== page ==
The Blaine County School District is claiming that a new Idaho “star” school accountability system was unfair to Wood River High School, which scored high enough to receive the maximum five stars but was penalized two whole ratings because not enough disabled students took a math test.
Instead of five stars, the school only got three.
“It seems inequitable and flawed, considering that four-star schools that failed to test the required number of students dropped by only one star,” district Communications Director Heather Crocker wrote in a statement provided Tuesday to the Idaho Mountain Express.
Melissa McGrath, public information officer for the Idaho State Department of Education, explained that any school that did not meet a 95 percent student testing total in any required student group or “at-risk subgroup” automatically was dropped to three stars regardless of the overall score.
Crocker explained that of 31 tenth-graders with disabilities at Wood River, all but three took a required math test. That equates to just over 91 percent participation.
Wood River scored 85 points total, high enough to qualify for five stars under the state’s 100-point rating system.
Education Department data shows that only Eagle High School in the Meridian School District suffered a similar fate to Wood River, scoring a total of 87 points in the new system but being dropped to three stars because testing participation wasn’t high enough in the subgroup category of disabled students taking a required language test.
According to the Education Department, schools receiving four or five stars are to be recognized as examples of excellent performance, while schools receiving three or fewer stars are required to implement corrective measures.
Ratings for schools throughout Idaho were released by the Education Department on Aug. 31. The new five-star system is intended to replace an older Adequate Yearly Progress rating system under the federal “No Child Left Behind” law.
Adequate Yearly Progress ratings were based entirely on student achievement test scores to evaluate school performance, while the new star system considers not only test scores but also academic growth, graduation rates, completion of advanced-placement college courses and student scores on college entrance exams. However, student participation in the testing process is also taken into consideration.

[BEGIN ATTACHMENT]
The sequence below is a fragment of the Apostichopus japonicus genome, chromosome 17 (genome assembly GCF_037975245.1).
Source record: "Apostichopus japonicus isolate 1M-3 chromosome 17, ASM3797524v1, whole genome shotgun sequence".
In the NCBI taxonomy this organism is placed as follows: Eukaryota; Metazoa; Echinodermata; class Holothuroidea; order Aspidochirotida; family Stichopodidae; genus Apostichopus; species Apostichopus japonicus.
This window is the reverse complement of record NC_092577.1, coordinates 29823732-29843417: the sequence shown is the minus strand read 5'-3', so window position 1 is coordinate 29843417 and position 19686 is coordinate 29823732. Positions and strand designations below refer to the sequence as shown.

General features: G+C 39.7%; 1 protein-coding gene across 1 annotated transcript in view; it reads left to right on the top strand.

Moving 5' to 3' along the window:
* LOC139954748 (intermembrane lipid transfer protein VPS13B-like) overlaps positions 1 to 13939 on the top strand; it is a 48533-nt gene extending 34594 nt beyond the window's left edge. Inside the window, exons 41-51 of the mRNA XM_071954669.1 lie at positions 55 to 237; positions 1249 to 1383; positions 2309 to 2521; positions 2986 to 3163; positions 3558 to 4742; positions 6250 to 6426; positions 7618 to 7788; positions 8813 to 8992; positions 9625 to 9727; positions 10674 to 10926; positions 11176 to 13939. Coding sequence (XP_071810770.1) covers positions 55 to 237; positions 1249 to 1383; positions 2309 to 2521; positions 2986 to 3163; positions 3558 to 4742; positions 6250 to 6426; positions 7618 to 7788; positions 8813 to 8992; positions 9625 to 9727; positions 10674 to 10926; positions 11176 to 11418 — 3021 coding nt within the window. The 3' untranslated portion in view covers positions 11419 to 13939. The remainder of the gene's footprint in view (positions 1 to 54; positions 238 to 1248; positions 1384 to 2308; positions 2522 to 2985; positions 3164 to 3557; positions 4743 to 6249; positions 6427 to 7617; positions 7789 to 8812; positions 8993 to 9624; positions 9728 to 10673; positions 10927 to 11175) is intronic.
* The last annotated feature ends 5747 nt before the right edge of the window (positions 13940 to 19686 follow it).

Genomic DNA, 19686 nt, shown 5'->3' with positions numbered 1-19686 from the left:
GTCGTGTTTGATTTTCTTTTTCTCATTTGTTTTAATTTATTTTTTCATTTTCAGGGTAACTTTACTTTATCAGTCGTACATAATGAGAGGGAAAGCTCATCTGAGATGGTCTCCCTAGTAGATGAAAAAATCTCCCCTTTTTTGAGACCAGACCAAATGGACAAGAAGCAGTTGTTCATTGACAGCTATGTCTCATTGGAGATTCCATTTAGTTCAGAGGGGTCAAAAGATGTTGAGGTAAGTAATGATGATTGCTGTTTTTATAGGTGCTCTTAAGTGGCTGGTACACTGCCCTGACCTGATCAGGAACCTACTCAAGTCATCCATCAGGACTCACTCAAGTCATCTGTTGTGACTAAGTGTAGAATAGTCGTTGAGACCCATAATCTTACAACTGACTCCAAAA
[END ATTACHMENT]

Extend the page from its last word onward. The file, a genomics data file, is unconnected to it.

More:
In her statement, Crocker noted that the new star rating system is still preliminary since it has not been accepted to replace the Adequate Yearly Progress measurement system by the U.S. Department of Education.
She further noted that Jerry Hutchins, the district’s technology director, questioned the drop to three stars because of a federal requirement.
In her statement, Crocker also provided a written statement from Wood River Principal Pete Jurovich.
“We are proud that WRHS had more than sufficient scores in the four categories to make it to the five-star status and we have corrected the issue to ensure that the oversight will not happen in the future,” Jurovich stated. “This isn’t an accurate reflection of the outstanding work that the staff, students and parents perform on a daily basis at Wood River High School.
“WRHS made five-star status because of accumulated points,” Jurovich continued. “To diminish its rating and thus the view of the school in the public eye from a five-star to a three-star seems disingenuous and overly punitive.”
Terry Smith: email@example.com
The Blaine County School District board of trustees has scheduled a special meeting for Monday, Oct. 1, to hear about testing data, results and ratings from district Superintendent Lonnie Barber and district Technology Director Jerry Hutchins. The meeting is scheduled to be held from 12-1:30 p.m. at the district office at 118 West Bullion St. in Hailey. The public is invited.